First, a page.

There was a steamer named the Professor Gruvel lying in the harbour. As she was due to clear for Monte Video in about ten days’ time, her captain was prevailed upon to convey the coffin thus far, where it could be transhipped for home. It subsequently transpired, however, that Lady Shackleton preferred that our leader’s grave should be dug in such a position that it would command the Gateway to the South; but long ere he came back to the scene of one of his greatest exploits, we, his comrades, were faring southward ho! with our new leader imbued with desire to fulfil all Sir Ernest’s ambitions.


Frank Wild Takes Command

Commander Wild had a vast load of trouble upon his capable shoulders. The most serious, most dangerous part of the voyage was to be faced, and the troubles that had dogged us throughout promised to continue in latitudes where ports of refuge were unknown. However, since the spirit of the genuine adventurer was his, he showed a bold face to the hazards, and we who followed whither he led saw scant outward evidence of his perturbation. All he said was that the trip promised to be a somewhat risky one, but that it was up to us to keep the Boss’s memory green by means of uncomplaining devotion to duty, and a determination to see the matter through. He gave us the opportunity of withdrawing, if we so desired; but never a faint-heart asked for a passage home. It may be that national pride was involved, for it would naturally have meant a great humiliation to betray, before the Norwegian element there in South Georgia, a lack of desire to continue; or it may be, as I prefer to think, that all hands were so imbued with the idea of fulfilling Sir Ernest’s dreams that at any cost they were prepared to continue, whatever the days might bring.

The day of the Boss’s departure ashore was wet and depressing, and on the following day even the Quest appeared to be restless and unsettled, for she dragged her anchors, and it was necessary to work her to a more secure holding-ground. The general run of things down there in South Georgia is for constant heavy squalls to blow fiercely off the land, and to lie there at 107 anchor with any sense of security you must have implicit faith in your ground-tackle and be constantly on the qui vive. The least carelessness is liable to result in your ship being driven ashore and hopelessly lost. We came to safer moorings, and, since our time was short and nothing was to be gained by protracted mourning, we set to work to ready the Quest for the coming hazards. Three Argentine Germans were employed to set up the rigging, overhaul all lanyards and seizings, and, driven assiduously by Jimmy Dell, our boatswain, they made excellent headway. For myself, I endeavoured to forget my natural grief in downright hard work of an unpoetical kind—attending to my below-decks duties for all I was worth. I found the panacea effective enough. But even so one missed the Boss’s quiet words of encouragement and his approval of duty done to his liking; it needed a firm grip on one’s resolution to prevent one from wondering what the ultimate issue of the venture might be.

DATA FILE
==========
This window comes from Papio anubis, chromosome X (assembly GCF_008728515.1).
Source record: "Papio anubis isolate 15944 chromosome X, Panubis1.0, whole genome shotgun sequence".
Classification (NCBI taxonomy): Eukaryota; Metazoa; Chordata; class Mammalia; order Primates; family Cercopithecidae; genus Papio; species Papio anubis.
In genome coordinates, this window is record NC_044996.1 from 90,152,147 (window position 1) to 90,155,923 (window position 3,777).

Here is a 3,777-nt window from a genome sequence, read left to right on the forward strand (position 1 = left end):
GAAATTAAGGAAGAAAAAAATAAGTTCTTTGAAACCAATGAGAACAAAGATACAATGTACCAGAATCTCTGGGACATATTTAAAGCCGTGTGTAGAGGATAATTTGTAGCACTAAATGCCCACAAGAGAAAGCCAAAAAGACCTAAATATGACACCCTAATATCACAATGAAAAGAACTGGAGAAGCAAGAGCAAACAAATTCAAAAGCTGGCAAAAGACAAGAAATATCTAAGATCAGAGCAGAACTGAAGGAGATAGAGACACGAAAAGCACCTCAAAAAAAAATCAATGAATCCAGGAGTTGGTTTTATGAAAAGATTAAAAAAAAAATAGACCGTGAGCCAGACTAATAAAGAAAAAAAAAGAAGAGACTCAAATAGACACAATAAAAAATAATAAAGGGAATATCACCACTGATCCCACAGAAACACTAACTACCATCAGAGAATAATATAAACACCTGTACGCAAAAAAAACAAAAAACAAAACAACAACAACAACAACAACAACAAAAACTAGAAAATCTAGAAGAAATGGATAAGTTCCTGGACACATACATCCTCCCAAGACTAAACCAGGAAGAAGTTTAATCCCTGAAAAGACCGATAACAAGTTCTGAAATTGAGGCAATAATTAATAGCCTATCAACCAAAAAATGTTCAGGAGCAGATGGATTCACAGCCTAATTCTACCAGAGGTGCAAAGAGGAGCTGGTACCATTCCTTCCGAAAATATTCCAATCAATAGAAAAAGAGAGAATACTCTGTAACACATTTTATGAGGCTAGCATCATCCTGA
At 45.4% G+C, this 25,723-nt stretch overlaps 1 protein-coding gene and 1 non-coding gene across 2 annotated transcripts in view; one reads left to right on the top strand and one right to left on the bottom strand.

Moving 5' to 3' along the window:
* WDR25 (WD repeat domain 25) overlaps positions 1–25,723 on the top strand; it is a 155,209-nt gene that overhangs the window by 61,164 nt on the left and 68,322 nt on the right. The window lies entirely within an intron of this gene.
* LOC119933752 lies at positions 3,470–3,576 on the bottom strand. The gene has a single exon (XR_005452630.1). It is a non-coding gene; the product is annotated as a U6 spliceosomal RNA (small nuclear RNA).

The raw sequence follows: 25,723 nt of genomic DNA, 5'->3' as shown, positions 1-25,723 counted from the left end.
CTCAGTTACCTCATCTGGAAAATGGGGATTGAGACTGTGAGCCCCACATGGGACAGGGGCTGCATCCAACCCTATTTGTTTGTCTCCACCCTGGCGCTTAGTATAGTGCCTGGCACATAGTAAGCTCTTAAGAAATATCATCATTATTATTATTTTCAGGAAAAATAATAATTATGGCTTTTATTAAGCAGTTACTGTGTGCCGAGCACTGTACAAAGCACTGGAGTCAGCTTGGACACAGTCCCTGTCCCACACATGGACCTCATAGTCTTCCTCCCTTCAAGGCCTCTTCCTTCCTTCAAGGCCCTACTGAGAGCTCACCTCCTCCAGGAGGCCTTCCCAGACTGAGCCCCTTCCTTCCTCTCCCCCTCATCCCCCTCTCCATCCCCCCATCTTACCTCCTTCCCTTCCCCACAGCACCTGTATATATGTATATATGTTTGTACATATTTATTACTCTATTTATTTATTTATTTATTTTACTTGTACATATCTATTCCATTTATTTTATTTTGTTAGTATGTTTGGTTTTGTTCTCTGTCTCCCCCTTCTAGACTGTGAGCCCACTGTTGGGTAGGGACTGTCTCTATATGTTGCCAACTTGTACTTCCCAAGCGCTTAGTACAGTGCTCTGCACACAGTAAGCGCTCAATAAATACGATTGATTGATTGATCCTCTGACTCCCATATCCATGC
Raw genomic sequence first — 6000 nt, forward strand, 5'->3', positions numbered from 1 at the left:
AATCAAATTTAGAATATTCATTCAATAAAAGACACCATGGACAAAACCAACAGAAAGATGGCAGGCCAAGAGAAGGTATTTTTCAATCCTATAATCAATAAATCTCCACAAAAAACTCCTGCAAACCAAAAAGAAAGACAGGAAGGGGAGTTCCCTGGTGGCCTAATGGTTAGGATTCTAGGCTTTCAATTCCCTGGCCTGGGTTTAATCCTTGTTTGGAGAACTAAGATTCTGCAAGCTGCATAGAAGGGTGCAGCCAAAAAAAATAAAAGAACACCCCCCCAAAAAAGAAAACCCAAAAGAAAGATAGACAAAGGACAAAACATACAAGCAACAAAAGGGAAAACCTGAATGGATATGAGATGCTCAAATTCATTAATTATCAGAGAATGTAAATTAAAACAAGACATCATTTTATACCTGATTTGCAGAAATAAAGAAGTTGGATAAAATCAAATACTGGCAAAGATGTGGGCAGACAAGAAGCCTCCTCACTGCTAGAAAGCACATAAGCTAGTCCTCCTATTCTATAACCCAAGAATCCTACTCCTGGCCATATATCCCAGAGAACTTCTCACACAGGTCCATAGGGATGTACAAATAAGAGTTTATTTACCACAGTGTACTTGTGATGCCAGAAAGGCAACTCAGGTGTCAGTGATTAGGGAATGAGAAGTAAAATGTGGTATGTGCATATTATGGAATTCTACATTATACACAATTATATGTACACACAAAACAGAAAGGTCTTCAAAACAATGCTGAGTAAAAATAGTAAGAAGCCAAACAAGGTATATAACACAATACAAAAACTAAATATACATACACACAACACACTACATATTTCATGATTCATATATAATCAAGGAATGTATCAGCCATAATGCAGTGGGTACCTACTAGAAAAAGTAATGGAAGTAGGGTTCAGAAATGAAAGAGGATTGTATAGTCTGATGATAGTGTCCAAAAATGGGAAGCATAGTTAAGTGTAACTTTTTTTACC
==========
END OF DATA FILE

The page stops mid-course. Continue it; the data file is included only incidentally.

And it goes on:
There followed now a sequence of wet, depressing days—miserable days, quite in harmony with our feelings. Pack ice drifted into the harbour where we lay, and gradually solidified about the ship; the mists drooped heavily over the hills, narrowing our horizons, and throughout this time a thin, infinitely penetrating rain fell, which was not permitted to interfere with our deck duties. My immediate duty was a simple one: the rigging was being thoroughly served, and I passed the spunyarn ball whilst other men, more competent than I, did the actual work. If I thought that I was like the Hibernian who carried bricks up a ladder whilst another man expended himself in tiresome toil, that is my own affair.

High winds accompanied the misty rains, and the surrounding ice lowered the temperature enormously. All hands were busy as could be; such as were not 108 employed on deck found plenty to do down below. The boiler was due for its periodical scaling, the encrustations formed inside the plates by reason of the corroding salts in the water had to be removed, as their presence lessened our steaming powers. On one of these indeterminate days, as I think I might call them, Mr. Wilkins returned in a whaler after three weeks’ scientific work on the island; and on the day following his return to the Quest I was up at an early hour to accompany him in the small whaler Carl to bring back Mr. Douglas, who had established a research camp on the shore of a tiny bay some two hours’ journey away. It was necessary for Wilkins and myself to serve as crew aboard the Carl, since the only other people aboard were the skipper and a man who called himself the engineer. Fortified by strong coffee and noble sandwiches, we set off in good spirits, despite the considerable breeze that was blowing. Although the wind blew a whole gale, the sea, thanks to the shelter of the many islets and the greater shelter of the towering hills, was smooth enough to rejoice the heart of even the most timorous tripper. My experience as helmsman of the Quest naturally fitted me—in my own estimation—as qualified quartermaster for any ship afloat; so I took the whaler’s wheel without the smallest trepidation. Ships differ, however; they say they are like women in this respect. I wasn’t used to a craft that literally leaped to answer the slightest touch on the helm, and as a result I very nearly ran the Carl ashore on the rocks; but our miss was as good as a mile, and once I’d got the hang of things I managed better.